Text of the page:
- Poster presentation
- Open Access
Temperature dependency of immunoglobulin production in novel human partner cell line
© Kaseko et al.; licensee BioMed Central Ltd. 2013
- Published: 4 December 2013
- Temperature Drop
- Mild Hypothermia
- Somatic Cell Hybridization
- Hybrid Cell Line
- Human Partner
A number of immunoglobulin (Ig) secreting human hybrid cell lines were created using one-on-one somatic cell hybridization of a rare human tumor infiltrating B lymphocyte and a cell of a novel human cell line (WTM), developed in house and described earlier . These hybrid cell lines secret various amounts of tumor-derived immunoglobulins (Igs) of different specificities. Current investigative efforts are directed towards determining the optimal culture conditions to ensure consistent cell growth and long-term stabilities of Ig productions by the hybrids. Based on previous literature reports [2, 3], we investigated an effect of short- and long-term mild hypothermic conditions on Ig production, cell growth and cell size.
Three different hybrid cell lines each representing the highest, medium and lowest ranges of Ig productions, were subject to culture temperature drops from 37°C to 36°C, 35°C or 34°C for up to 168 hours with 24-hour data point intervals. In case of prolonged mild hypothermia, the cell line with Ig production most susceptible to temperature drops was maintained at various temperatures below 37°C (e.g. 36°C, 35°C and 34°C) for at least 5 passages with each passage lasting 120 hours and the data taken at a 24-hour interval. At each data point for each of the hybrid cell lines at a given temperature interval, the sample was collected to determine cell concentration, cell size and Ig production.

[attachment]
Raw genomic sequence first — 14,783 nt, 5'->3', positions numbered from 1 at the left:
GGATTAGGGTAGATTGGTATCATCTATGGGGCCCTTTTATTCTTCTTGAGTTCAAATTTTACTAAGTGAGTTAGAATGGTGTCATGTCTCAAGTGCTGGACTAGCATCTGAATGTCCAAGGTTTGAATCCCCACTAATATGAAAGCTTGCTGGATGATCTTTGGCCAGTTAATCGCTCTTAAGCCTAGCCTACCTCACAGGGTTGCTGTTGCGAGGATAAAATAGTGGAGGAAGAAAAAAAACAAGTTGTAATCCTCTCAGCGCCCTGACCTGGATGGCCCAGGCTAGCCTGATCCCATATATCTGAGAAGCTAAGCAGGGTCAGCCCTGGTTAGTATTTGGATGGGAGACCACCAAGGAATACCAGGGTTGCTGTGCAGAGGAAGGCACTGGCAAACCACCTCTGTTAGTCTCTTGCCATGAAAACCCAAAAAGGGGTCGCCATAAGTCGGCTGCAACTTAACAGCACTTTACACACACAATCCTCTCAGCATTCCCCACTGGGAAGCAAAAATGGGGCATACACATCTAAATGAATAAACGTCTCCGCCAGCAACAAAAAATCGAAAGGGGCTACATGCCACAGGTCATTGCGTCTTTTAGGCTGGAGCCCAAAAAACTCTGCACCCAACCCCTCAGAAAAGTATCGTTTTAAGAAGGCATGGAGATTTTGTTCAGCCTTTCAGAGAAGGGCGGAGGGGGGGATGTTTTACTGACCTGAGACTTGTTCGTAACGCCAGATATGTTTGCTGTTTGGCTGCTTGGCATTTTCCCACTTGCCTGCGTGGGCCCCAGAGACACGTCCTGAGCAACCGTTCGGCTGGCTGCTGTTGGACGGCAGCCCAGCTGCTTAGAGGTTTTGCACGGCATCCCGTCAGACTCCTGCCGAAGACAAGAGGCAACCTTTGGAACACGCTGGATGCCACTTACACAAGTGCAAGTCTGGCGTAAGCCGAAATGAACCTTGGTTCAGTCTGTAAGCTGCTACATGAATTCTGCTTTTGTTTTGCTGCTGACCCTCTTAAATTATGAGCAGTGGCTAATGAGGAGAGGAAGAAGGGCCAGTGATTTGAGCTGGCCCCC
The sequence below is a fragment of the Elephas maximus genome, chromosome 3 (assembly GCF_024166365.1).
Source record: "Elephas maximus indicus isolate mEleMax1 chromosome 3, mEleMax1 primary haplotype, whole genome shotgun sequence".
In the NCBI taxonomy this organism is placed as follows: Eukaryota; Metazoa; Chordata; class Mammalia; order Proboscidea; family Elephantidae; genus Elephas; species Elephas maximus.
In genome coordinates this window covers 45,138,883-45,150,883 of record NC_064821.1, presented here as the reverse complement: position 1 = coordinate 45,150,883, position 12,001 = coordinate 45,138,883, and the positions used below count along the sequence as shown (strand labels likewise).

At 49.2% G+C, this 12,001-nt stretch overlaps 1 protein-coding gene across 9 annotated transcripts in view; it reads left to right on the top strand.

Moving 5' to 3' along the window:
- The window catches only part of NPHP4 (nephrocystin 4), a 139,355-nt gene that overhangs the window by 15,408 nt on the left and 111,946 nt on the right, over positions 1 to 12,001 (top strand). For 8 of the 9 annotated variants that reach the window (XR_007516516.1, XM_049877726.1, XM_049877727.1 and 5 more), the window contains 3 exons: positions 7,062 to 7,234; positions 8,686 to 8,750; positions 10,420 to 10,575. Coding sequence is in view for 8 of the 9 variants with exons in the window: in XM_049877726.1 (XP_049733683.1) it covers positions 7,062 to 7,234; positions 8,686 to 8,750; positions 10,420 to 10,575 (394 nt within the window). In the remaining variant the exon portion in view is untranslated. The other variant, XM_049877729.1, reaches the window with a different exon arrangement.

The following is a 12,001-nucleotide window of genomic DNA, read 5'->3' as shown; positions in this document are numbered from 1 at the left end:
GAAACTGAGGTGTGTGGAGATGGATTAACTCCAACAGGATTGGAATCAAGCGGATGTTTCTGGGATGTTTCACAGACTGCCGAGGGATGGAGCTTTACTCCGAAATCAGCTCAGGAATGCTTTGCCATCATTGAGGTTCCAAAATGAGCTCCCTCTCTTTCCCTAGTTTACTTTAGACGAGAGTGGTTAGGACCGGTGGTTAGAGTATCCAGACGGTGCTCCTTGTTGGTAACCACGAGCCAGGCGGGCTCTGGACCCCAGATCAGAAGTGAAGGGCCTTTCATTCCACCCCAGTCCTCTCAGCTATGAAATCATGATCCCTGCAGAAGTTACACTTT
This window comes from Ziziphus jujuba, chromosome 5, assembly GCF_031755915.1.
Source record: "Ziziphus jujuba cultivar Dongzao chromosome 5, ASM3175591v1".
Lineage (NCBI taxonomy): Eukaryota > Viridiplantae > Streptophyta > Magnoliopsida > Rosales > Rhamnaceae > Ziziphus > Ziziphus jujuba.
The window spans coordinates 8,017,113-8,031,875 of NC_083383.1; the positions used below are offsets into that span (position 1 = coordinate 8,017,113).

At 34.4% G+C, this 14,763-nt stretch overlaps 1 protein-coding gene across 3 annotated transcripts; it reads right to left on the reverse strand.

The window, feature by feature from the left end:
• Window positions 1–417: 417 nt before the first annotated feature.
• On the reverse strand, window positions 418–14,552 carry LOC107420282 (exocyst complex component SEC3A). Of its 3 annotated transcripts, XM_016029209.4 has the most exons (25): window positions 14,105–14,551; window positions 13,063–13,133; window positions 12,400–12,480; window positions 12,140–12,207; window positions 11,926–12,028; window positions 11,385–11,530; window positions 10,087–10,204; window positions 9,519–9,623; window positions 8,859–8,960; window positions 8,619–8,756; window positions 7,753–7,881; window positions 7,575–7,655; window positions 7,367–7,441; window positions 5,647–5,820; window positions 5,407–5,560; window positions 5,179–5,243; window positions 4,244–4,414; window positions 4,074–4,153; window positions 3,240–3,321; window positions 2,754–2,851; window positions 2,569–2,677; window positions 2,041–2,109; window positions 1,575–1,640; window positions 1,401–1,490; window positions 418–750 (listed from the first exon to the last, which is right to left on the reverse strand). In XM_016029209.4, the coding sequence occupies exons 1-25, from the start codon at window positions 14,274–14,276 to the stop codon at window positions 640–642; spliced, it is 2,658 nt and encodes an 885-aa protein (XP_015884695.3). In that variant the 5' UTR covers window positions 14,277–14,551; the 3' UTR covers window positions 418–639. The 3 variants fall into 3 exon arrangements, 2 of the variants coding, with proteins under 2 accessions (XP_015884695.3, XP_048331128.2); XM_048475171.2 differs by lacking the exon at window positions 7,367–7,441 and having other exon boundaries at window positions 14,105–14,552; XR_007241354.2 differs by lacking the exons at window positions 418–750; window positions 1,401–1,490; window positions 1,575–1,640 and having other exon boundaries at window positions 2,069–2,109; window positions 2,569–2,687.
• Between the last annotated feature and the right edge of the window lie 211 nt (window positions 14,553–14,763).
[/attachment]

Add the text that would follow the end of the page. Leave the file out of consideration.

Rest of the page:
Effects of prolonged mild hypothermia on Ig production by hybrid cell line 2 at day 5 of each passage over 5 passages.
In conclusion, whilst lowering temperature in the culture resulted in overall increase in Ig concentration, our results suggest that there might be different mechanisms responsible for the increase in Ig productivity in response to short temperature drop and prolonged hypothermia.
The project was financially supported in part by Anthrocell Pty Limited, an Australian biotechnology company located in Sydney, Australia.
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